Sonically, I suspected the McIntosh C49 preamplifier was pretty neutral. I think most of the McIntosh warmth comes more from the amplifier. I connected the unbalanced outputs to the Audio Space Reference 3.1 amplifier to see what the preamp did to the sound. Uh, wow, this pairing was more amazing than I expected. Rage Against the Machine had rage, like “drill sergeant in your face telling you what he thinks of you” rage. On the track “Killing in the Name” there’s the final f-bomb and on some systems it literally strikes right to the heart leaving a genuine twang of fear, and the McIntosh C49 did that with the Audio Space.

Cage the Elephant was also suitably angry. So I decided to delve back into the Boris Blank Electrified, awesome; Surfing with the Alien, awesome; and Hiraeth, ditto. Usually tube preamplifiers are successfully paired with solid state, but in this reversal of roles the McIntosh C49 Preamplifier actually brought out a frequency extension the integrated usually lacked.

Cymbals and high hats, which were typically somewhat rolled off with the full tube integrated, were clear with great attack and decay. Bass was plentiful and solid, I can’t say the C49 made the Audio Space better in the bass, but it certainly lost nothing. Sound stage and imaging had that tube richness but with added solidarity, possibly from the treble clarity. I liked it. I liked it A LOT. This pairing elevated my respect for what the C49 brings to the sonic palate, and this was all through the DA1. I wonder what the LampizatOr will do…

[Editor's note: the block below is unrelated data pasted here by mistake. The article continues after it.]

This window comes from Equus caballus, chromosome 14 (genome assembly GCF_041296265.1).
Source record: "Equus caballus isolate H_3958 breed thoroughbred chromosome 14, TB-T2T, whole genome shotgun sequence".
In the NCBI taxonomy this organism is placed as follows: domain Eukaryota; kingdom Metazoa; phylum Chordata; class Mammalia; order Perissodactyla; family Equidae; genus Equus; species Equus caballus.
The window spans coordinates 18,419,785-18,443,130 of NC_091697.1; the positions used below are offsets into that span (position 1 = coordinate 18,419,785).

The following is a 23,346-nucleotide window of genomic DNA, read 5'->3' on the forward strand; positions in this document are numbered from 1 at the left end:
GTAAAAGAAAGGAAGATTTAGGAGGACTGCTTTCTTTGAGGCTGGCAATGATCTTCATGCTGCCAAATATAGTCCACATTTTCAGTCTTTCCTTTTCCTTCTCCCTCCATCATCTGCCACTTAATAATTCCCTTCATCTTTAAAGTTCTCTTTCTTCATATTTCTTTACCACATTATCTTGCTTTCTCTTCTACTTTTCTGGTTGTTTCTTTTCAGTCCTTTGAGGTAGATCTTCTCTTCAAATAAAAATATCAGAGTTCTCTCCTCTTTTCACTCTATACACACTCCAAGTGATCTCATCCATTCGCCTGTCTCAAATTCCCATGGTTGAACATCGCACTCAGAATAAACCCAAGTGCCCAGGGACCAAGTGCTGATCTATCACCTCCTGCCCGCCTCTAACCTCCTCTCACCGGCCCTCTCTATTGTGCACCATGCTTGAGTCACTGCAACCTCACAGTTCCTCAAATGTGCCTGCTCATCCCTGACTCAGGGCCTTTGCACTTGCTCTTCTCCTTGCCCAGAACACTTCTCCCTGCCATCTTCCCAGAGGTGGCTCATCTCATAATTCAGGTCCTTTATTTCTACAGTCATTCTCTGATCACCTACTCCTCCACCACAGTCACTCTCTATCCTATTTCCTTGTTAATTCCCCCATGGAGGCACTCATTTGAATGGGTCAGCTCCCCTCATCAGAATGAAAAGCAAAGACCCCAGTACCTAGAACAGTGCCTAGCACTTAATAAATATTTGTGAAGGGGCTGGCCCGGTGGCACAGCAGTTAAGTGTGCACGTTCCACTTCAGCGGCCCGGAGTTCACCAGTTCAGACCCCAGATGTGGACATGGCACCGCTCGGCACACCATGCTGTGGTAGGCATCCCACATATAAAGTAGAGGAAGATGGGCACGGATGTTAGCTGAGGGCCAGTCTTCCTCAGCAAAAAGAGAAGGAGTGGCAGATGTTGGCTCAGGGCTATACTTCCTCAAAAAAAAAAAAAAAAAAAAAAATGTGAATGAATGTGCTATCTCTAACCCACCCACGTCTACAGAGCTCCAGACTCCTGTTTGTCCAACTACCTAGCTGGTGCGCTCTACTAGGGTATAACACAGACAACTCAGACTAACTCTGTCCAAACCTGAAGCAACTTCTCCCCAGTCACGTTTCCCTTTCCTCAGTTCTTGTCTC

binding posts for mc312

Wanting to fly solo with the MC312 as well I connected up the preamp outputs from the Schiit Ragnarok 2 and the Yggdrasil DAC to see what the MC312 added to the sonic mix. The Rag 2 preamp is sonically a bit sterile and I wondered if some McIntosh warmth would take front stage. Rage Against the Machine was better, now it was upgraded to frustrated from slightly annoyed, but there was a sense of everything being veiled. I attributed most of this to the Rag 2, the system played all the notes and imaging and soundstage were good, but that sheen took the crispness off the attack from the instruments. The MC312 added a groove and toe tap that the Rag 2 never had but it also lost a bit of the warmth that the MC312 had with the McIntosh C49. I wish I had another preamp on hand for testing, but alas.